This is a series of voter profiles by RICE where we speak to Singapore’s minority communities and find out the issues that matter to them.
“I understand that politicians need to speak about issues that pertain to all citizens, but addiction struggles matter to everyone,” said Jane, a 21-year-old who recently left the Drug Rehabilitation Centre (DRC) at the Singapore Prison Service.
“Inside prison, I saw that it’s a problem that can affect everyone: There were underage girls inside who abused drugs for weight loss, and underprivileged mothers who used substances to work multiple jobs. It’s a more varied issue than people think.”
In 2019, about two-thirds of the Singapore prison population was incarcerated for drug offences. In turn, it’s hard to speak about a safe and inclusive society without addressing drug abuse, especially when this year saw a record number of drug abusers arrested.
“Do people really know what they should do if their loved ones start abusing drugs?” Jane asked, recalling her family’s lack of resources when she fell into a toxic relationship with methamphetamine.
Many recovering addicts are piecing their lives together as this election plays out, and it’s no surprise their main concerns have to do with Singapore’s social and political approach to drugs. This is where they hope to see change.
There are countless ways to support drug abusers before resorting to jail time, but for us to intervene more humanely, we need to address the social norms that have conditioned us to think addicts don’t belong in society.
“I would like to see people not demonise drug users, so they don’t have to feel afraid of reaching out,” Jane said.
She shared that when she was at one of the darkest points in her addiction, she didn’t know who she could turn to. “I was so afraid that If I would reach out for help, I would be sending myself into jail,” she said. “I didn’t know who had true motives in helping me.”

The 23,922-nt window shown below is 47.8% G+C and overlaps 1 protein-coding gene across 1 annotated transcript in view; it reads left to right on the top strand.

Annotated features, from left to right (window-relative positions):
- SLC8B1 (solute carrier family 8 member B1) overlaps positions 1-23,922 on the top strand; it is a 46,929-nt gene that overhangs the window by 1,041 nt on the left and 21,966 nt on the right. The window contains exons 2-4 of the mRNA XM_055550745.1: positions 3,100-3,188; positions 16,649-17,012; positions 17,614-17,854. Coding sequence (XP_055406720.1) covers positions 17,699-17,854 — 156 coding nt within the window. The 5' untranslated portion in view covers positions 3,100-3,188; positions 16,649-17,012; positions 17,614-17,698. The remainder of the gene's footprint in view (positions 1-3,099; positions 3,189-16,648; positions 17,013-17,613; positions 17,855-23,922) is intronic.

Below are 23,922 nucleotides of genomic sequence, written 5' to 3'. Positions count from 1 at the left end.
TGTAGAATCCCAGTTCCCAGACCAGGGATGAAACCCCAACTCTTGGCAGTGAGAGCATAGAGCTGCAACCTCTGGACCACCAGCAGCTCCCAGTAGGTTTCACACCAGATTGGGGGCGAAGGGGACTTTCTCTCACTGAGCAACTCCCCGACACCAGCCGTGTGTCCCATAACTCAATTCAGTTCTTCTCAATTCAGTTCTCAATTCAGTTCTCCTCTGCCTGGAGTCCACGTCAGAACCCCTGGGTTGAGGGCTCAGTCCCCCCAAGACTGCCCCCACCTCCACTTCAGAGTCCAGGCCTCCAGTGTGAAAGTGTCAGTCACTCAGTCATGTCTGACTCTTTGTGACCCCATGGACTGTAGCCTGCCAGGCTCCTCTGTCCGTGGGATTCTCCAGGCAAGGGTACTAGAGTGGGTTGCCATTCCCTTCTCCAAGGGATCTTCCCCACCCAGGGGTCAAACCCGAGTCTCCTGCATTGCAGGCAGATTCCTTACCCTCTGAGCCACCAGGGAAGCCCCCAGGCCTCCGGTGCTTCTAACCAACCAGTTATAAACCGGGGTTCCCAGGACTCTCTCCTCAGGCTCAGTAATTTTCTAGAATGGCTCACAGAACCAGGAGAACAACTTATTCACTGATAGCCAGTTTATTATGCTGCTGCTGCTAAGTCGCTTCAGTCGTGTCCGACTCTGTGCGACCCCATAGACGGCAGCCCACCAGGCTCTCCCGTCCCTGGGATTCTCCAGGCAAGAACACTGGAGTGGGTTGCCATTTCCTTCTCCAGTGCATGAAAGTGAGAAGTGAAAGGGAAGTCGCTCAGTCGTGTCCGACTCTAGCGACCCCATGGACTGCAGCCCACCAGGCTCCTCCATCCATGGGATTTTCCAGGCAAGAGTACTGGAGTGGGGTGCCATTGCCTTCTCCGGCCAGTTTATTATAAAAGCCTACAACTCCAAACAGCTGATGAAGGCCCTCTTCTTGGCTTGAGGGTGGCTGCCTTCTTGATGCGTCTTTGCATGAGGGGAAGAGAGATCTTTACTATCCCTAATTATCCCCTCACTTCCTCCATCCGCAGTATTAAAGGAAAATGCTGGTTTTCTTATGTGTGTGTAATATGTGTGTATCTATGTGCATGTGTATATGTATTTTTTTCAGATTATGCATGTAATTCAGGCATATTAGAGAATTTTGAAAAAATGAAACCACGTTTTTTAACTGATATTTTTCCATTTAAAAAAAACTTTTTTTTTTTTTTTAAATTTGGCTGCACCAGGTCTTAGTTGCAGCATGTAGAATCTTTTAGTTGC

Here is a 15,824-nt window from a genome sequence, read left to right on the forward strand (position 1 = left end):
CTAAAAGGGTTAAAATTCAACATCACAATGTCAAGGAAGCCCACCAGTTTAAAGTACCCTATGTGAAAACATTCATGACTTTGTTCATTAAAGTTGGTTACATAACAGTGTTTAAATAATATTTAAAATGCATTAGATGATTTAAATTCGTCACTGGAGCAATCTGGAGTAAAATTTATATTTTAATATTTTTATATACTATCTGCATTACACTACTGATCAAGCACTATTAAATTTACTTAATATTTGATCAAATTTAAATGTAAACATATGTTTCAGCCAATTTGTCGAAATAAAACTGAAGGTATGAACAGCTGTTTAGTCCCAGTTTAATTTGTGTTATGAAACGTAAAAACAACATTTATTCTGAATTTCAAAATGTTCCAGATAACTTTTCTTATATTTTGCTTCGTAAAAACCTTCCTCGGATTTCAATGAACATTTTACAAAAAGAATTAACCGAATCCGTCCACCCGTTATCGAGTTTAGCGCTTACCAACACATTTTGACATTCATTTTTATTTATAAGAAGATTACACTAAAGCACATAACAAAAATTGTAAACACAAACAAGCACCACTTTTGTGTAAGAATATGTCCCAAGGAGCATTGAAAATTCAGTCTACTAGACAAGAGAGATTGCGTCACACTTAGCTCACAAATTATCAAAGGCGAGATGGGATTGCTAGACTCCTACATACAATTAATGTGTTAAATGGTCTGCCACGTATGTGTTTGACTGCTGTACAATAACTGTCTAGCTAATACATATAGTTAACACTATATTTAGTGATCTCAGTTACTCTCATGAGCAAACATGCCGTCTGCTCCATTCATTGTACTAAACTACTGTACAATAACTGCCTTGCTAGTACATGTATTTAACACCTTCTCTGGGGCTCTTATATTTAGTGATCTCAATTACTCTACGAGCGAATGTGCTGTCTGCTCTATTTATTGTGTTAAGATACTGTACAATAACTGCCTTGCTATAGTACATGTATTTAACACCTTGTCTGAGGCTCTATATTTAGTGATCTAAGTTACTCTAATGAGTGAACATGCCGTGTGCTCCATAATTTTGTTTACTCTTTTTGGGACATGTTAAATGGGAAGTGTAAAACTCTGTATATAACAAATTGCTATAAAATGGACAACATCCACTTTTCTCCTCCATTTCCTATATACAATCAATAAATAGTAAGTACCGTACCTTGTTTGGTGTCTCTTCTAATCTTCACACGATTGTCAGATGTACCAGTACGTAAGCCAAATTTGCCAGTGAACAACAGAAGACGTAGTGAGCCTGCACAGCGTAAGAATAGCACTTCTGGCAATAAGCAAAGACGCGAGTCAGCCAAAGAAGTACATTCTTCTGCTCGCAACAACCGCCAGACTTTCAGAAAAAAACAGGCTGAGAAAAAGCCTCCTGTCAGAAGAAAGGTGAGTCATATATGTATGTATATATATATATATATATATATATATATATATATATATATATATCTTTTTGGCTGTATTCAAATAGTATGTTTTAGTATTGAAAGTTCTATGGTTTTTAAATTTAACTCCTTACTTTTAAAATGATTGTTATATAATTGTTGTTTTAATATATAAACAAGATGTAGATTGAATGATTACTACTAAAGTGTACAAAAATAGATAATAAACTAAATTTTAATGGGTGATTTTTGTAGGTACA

At one point, Jane travelled to London in search of treatment. There, she found multiple services that offered non-judgmental support to drug abusers for free. While in Singapore, the few private clinics Jane could access were extremely expensive: “I couldn’t tell if they really wanted to help or if they just wanted to make a profit off helpless addicts.”
Jane mentioned that for Singapore to see a reduced number of addicts, then treatment needs to be made accessible to underprivileged Singaporeans.
Currently, the vast majority of drug offenders arrested are Malay—which raises questions about why minority communities are overrepresented in jail. Is it because treatment is expensive, making it harder to access for disadvantaged communities? Is it because of cultural barriers to discussing addiction openly? Are there socioeconomic reasons?
It’s hard to know, because our approach to the issue of ‘drug addiction’ has limited independent research around the topic, and hindered nuanced discussions in a local context.
Lennie, whose son is in jail for a drug conviction, said that the government needs to promote open discussions about drugs. If society didn’t view addicts as criminals, she says her son would have likely sought help earlier.
“Our society thinks taking drugs comes with other criminal tendencies,” she said. “Hence, if you take drugs, you belong in jail.
“But drug addicts need help more than they need correction.”
An opportunity to open up critical discussions about drugs is in schools. This is when most Singaporeans are first exposed to the topic—even if drug talks rarely offer any nuanced educational information about drugs.
“Schools tell you all about saying no to drugs, but they don’t really explain the ‘why’ well—or at all,” Jane said. “I really didn’t know anything about drugs until I started using, and maybe that would have made a difference.”